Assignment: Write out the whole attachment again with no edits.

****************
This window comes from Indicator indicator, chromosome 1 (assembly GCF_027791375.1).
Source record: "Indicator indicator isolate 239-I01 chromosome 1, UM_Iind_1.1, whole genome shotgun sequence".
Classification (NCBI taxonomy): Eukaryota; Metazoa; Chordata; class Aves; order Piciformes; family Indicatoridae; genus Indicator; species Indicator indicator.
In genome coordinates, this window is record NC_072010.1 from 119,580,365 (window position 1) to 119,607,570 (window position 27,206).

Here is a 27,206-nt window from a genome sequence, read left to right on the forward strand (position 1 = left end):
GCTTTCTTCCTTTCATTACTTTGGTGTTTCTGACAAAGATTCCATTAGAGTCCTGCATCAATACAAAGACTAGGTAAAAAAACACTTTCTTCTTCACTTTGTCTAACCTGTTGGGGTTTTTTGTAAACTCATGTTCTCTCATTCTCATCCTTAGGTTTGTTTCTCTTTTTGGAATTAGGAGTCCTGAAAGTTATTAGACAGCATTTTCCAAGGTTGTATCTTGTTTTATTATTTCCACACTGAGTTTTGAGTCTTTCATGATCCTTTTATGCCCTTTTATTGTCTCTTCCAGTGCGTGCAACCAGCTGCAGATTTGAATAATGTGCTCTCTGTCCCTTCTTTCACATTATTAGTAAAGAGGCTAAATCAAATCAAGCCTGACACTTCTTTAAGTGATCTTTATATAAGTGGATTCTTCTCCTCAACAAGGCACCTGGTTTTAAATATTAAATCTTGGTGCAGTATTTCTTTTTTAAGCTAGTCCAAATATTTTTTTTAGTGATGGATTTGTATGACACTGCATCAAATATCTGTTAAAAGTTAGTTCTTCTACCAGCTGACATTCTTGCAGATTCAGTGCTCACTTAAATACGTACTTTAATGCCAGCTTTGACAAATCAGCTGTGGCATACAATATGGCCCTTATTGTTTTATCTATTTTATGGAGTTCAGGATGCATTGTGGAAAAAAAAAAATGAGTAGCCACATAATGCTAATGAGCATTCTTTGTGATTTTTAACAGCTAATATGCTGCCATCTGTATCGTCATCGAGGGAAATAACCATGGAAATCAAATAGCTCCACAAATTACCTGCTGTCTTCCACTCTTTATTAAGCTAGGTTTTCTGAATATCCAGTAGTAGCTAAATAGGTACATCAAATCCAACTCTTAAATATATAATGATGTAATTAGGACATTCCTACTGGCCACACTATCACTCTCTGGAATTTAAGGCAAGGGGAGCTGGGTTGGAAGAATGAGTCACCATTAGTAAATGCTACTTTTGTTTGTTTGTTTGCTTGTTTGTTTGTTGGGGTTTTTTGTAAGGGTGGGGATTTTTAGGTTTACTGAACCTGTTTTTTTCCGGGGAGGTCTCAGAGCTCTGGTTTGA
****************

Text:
This window comes from Indicator indicator, chromosome 1 (assembly GCF_027791375.1).
Source record: "Indicator indicator isolate 239-I01 chromosome 1, UM_Iind_1.1, whole genome shotgun sequence".
Classification (NCBI taxonomy): Eukaryota; Metazoa; Chordata; class Aves; order Piciformes; family Indicatoridae; genus Indicator; species Indicator indicator.
In genome coordinates, this window is record NC_072010.1 from 119,580,365 (window position 1) to 119,607,570 (window position 27,206).

Here is a 27,206-nt window from a genome sequence, read left to right on the forward strand (position 1 = left end):
GCTTTCTTCCTTTCATTACTTTGGTGTTTCTGACAAAGATTCCATTAGAGTCCTGCATCAATACAAAGACTAGGTAAAAAAACACTTTCTTCTTCACTTTGTCTAACCTGTTGGGGTTTTTTGTAAACTCATGTTCTCTCATTCTCATCCTTAGGTTTGTTTCTCTTTTTGGAATTAGGAGTCCTGAAAGTTATTAGACAGCATTTTCCAAGGTTGTATCTTGTTTTATTATTTCCACACTGAGTTTTGAGTCTTTCATGATCCTTTTATGCCCTTTTATTGTCTCTTCCAGTGCGTGCAACCAGCTGCAGATTTGAATAATGTGCTCTCTGTCCCTTCTTTCACATTATTAGTAAAGAGGCTAAATCAAATCAAGCCTGACACTTCTTTAAGTGATCTTTATATAAGTGGATTCTTCTCCTCAACAAGGCACCTGGTTTTAAATATTAAATCTTGGTGCAGTATTTCTTTTTTAAGCTAGTCCAAATATTTTTTTTAGTGATGGATTTGTATGACACTGCATCAAATATCTGTTAAAAGTTAGTTCTTCTACCAGCTGACATTCTTGCAGATTCAGTGCTCACTTAAATACGTACTTTAATGCCAGCTTTGACAAATCAGCTGTGGCATACAATATGGCCCTTATTGTTTTATCTATTTTATGGAGTTCAGGATGCATTGTGGAAAAAAAAAAATGAGTAGCCACATAATGCTAATGAGCATTCTTTGTGATTTTTAACAGCTAATATGCTGCCATCTGTATCGTCATCGAGGGAAATAACCATGGAAATCAAATAGCTCCACAAATTACCTGCTGTCTTCCACTCTTTATTAAGCTAGGTTTTCTGAATATCCAGTAGTAGCTAAATAGGTACATCAAATCCAACTCTTAAATATATAATGATGTAATTAGGACATTCCTACTGGCCACACTATCACTCTCTGGAATTTAAGGCAAGGGGAGCTGGGTTGGAAGAATGAGTCACCATTAGTAAATGCTACTTTTGTTTGTTTGTTTGCTTGTTTGTTTGTTGGGGTTTTTTGTAAGGGTGGGGATTTTTAGGTTTACTGAACCTGTTTTTTTCCGGGGAGGTCTCAGAGCTCTGGTTTGA